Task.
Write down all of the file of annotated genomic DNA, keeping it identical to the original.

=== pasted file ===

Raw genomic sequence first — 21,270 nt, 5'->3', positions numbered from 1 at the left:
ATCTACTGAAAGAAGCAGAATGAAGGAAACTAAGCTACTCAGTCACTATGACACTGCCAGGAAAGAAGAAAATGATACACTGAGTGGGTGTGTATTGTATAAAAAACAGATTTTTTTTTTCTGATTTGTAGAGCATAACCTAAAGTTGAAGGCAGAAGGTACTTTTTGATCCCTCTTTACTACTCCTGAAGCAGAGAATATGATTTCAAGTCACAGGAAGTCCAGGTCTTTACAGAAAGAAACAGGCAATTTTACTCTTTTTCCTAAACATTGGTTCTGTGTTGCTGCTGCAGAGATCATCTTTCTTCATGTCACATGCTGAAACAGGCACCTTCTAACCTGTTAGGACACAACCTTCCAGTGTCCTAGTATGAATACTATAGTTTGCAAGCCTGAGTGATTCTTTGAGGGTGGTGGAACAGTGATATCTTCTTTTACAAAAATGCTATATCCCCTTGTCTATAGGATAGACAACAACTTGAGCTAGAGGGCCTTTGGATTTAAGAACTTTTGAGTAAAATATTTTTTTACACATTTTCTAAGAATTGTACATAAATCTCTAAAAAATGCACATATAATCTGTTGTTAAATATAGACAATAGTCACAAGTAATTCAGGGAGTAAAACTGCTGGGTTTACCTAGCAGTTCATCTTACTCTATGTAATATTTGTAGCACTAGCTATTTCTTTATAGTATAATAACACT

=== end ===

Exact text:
Raw genomic sequence first — 21,270 nt, 5'->3', positions numbered from 1 at the left:
ATCTACTGAAAGAAGCAGAATGAAGGAAACTAAGCTACTCAGTCACTATGACACTGCCAGGAAAGAAGAAAATGATACACTGAGTGGGTGTGTATTGTATAAAAAACAGATTTTTTTTTTCTGATTTGTAGAGCATAACCTAAAGTTGAAGGCAGAAGGTACTTTTTGATCCCTCTTTACTACTCCTGAAGCAGAGAATATGATTTCAAGTCACAGGAAGTCCAGGTCTTTACAGAAAGAAACAGGCAATTTTACTCTTTTTCCTAAACATTGGTTCTGTGTTGCTGCTGCAGAGATCATCTTTCTTCATGTCACATGCTGAAACAGGCACCTTCTAACCTGTTAGGACACAACCTTCCAGTGTCCTAGTATGAATACTATAGTTTGCAAGCCTGAGTGATTCTTTGAGGGTGGTGGAACAGTGATATCTTCTTTTACAAAAATGCTATATCCCCTTGTCTATAGGATAGACAACAACTTGAGCTAGAGGGCCTTTGGATTTAAGAACTTTTGAGTAAAATATTTTTTTACACATTTTCTAAGAATTGTACATAAATCTCTAAAAAATGCACATATAATCTGTTGTTAAATATAGACAATAGTCACAAGTAATTCAGGGAGTAAAACTGCTGGGTTTACCTAGCAGTTCATCTTACTCTATGTAATATTTGTAGCACTAGCTATTTCTTTATAGTATAATAACACT